School has its finger on pulse of students

Gym class at St. John XXIII goes high-tech with heart monitors that teach students how to track fitness and inspire them to achieve health goals

SHOWING OFF THEIR heart monitors during a Monday gym class at St. John XXIII School in Port Washington were (front row, from left) Owen Wille, Kaden Kopp, Jacob Sereno, Jose Tello, Max Lane, (back row) Augusto Noll, Allison Schueller, Madison Wagner, Carolyn Lippe, Jackie Weinrich, Ashlyn Williams and Samantha Bennett. Photo by Sam Arendt
By 
KRISTYN HALBIG ZIEHM
Ozaukee Press staff

Fifth through eighth-grade students in gym class at St. John XXIII School in Port Washington look like students in any other gym class.

But there’s one difference — these youngsters wear a heart monitor similar to the activity trackers so many of their parents wear.

“It’s an introduction to a Fitbit life,” gym teacher Deb Miller said.  “It’s adding a great dimension to our class. They have that immediate feedback that tells them, ‘You’re doing a good job’ or ‘You need to work a little harder.’ 

“It’s about learning life skills, an introduction to lifetime sports, and kids really like it.”

The students, who have 45-minute gym classes twice a week, love the feedback they get as they check where their heart rate is during class, Miller said, but the trackers also teach them valuable lessons they will carry with them through life, such as perseverance and self-motivation.

“Maybe you didn’t make that basket, but look how hard your heart worked,” she said she tells students. “Look at what you can do. You’ve improved, even if it’s a small improvement.”

Adding the fitness component to the class engages students who otherwise might not be as interested in the class, Miller added.

“For the kids who are inspired by technology but not sports, it’s pretty cool,” she said.

This is the second year the school has been using heart-rate monitors in gym class, and it’s currently in the process of adding fourth-graders to the list of those wearing the monitors.

“We are passionate about educating the whole child — mind, body and spirit,” Principal Kristi Klein said. “Health and wellness are a big focus not only in society but in schools, and we wanted to have the tools that will help the students with that.

“Kids need to learn nowadays that being heart healthy starts when you’re young.”

The school purchased the Interactive Health Technologies Spirit Zone heart-rate monitors with a grant of about $4,000 it received from the Community Education Foundation of Port Washington-Saukville Inc., which also provides college scholarships to local students.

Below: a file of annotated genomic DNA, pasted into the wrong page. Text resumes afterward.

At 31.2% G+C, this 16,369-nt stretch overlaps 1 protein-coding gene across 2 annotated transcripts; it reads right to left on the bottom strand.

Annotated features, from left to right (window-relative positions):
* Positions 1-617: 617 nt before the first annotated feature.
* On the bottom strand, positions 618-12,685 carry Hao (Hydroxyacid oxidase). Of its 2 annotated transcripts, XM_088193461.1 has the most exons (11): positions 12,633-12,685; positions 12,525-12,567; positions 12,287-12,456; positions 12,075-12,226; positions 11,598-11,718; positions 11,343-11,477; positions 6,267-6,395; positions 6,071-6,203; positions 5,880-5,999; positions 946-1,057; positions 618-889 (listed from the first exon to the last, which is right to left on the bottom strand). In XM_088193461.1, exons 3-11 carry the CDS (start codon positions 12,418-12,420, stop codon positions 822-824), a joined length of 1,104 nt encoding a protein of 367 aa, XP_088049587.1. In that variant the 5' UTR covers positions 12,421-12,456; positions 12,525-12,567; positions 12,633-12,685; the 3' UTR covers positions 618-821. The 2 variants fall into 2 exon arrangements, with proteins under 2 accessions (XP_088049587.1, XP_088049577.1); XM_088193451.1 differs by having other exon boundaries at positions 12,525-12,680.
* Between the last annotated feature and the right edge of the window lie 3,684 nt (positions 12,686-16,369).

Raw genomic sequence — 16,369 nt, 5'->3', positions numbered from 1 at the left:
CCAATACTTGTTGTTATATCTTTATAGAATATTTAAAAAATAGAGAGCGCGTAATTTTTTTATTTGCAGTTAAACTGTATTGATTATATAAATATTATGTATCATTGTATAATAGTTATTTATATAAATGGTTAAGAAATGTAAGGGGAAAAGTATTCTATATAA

Students are each assigned a particular monitor, which they pick up at the beginning of class and then log into the computer.

As they work during class, they can check the monitors to see how hard their heart is working.

Miller said the monitors not only give students a heart rate number but they also are color coded — blue for warm up, yellow for a moderate working heart rate and red for a vigorous working heart rate — so kids can tell at a glance where they’re at.

“I will say to them, ‘Can you challenge yourself? What number do you want to get to?’” Miller said. “I’ll tell them, ‘If you’re not in the working zone, run down there and back.’”

When the class ends, the students sync the monitors to the computers, which generate a mini-report for the pupils. 

The kids enjoy tracking their progress and seeing how their heart rate has changed, Miller said, noting she stands by as they scan the monitors at the end of class and offers positive reinforcement.

“I want them to see how important I think it is,” she said. “Then they’ll think, ‘If she thinks it’s important, I should too.”

It seems to be working, Miller said.

“They’re pretty proud of their achievements. I see the little grins, the look of ‘Yeah, I did it,’” she said. “And they’ll come back the next time and want to do the work to get healthier and stronger.”

The computer reports, which are stored in the cloud, are used by Miller during parent-teacher conferences to show parents how their youngsters are doing.

“The parents are impressed by it,” Miller said. “I can’t bring them into class to watch their child, but this shows them how they work. The kids explain it to their parents — ‘Here is when I was playing basketball.’”

Miller said she gets a class average that she uses to determine if she needs to change things up a bit in class.

“If I need to alter things a little to make the class a little more challenging, I can,” she said.

She works with students to set fitness goals, Miller said, adding, “This is a way they can monitor themselves and achieve a higher level of fitness, and a way they can continue to do that throughout their life.”

Students see firsthand the correlation between activity and fitness, Miller said, and they see how the activities they enjoy fit into that continuum.

“That’s what we want, everyone to find the activities that bring them joy,” she said. “And to take that with them throughout the rest of their lives.” 

The program “is a great program for any school,” Miller said.  

“It’s been a real positive thing for our school. The kids love it, the parents are impressed and it seems to be keeping kids on track.”

And because the heart rate monitors are only used by middle-school students, they are something younger pupils aspire to use.

“It’s a middle-school, big-kid thing,” Miller said. “I hear the little kids say, ‘I can’t wait to do this.’”

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